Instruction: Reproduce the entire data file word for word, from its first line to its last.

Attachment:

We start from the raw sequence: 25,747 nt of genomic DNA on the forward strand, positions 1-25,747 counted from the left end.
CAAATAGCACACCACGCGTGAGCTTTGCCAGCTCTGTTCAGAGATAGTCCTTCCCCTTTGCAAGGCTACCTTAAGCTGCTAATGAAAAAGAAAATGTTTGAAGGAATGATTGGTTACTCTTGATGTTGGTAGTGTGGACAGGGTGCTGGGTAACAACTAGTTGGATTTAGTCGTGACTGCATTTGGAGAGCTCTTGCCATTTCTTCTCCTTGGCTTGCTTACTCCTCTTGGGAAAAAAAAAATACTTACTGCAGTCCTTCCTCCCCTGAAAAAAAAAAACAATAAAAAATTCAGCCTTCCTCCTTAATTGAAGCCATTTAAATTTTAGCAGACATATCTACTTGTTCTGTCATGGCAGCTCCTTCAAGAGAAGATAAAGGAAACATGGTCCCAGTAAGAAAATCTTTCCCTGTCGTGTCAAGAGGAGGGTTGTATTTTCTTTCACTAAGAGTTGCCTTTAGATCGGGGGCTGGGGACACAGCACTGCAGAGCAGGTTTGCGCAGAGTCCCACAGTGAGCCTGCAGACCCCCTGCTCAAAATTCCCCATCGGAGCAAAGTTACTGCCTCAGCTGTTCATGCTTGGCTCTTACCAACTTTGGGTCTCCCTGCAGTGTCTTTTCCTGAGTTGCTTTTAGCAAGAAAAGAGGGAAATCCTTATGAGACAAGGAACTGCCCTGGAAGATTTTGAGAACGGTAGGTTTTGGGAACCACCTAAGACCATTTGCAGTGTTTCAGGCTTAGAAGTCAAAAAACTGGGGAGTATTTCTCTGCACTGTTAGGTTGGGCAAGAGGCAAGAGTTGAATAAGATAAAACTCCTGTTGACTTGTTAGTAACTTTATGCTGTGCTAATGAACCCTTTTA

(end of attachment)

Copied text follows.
We start from the raw sequence: 25,747 nt of genomic DNA on the forward strand, positions 1-25,747 counted from the left end.
CAAATAGCACACCACGCGTGAGCTTTGCCAGCTCTGTTCAGAGATAGTCCTTCCCCTTTGCAAGGCTACCTTAAGCTGCTAATGAAAAAGAAAATGTTTGAAGGAATGATTGGTTACTCTTGATGTTGGTAGTGTGGACAGGGTGCTGGGTAACAACTAGTTGGATTTAGTCGTGACTGCATTTGGAGAGCTCTTGCCATTTCTTCTCCTTGGCTTGCTTACTCCTCTTGGGAAAAAAAAAATACTTACTGCAGTCCTTCCTCCCCTGAAAAAAAAAAACAATAAAAAATTCAGCCTTCCTCCTTAATTGAAGCCATTTAAATTTTAGCAGACATATCTACTTGTTCTGTCATGGCAGCTCCTTCAAGAGAAGATAAAGGAAACATGGTCCCAGTAAGAAAATCTTTCCCTGTCGTGTCAAGAGGAGGGTTGTATTTTCTTTCACTAAGAGTTGCCTTTAGATCGGGGGCTGGGGACACAGCACTGCAGAGCAGGTTTGCGCAGAGTCCCACAGTGAGCCTGCAGACCCCCTGCTCAAAATTCCCCATCGGAGCAAAGTTACTGCCTCAGCTGTTCATGCTTGGCTCTTACCAACTTTGGGTCTCCCTGCAGTGTCTTTTCCTGAGTTGCTTTTAGCAAGAAAAGAGGGAAATCCTTATGAGACAAGGAACTGCCCTGGAAGATTTTGAGAACGGTAGGTTTTGGGAACCACCTAAGACCATTTGCAGTGTTTCAGGCTTAGAAGTCAAAAAACTGGGGAGTATTTCTCTGCACTGTTAGGTTGGGCAAGAGGCAAGAGTTGAATAAGATAAAACTCCTGTTGACTTGTTAGTAACTTTATGCTGTGCTAATGAACCCTTTTA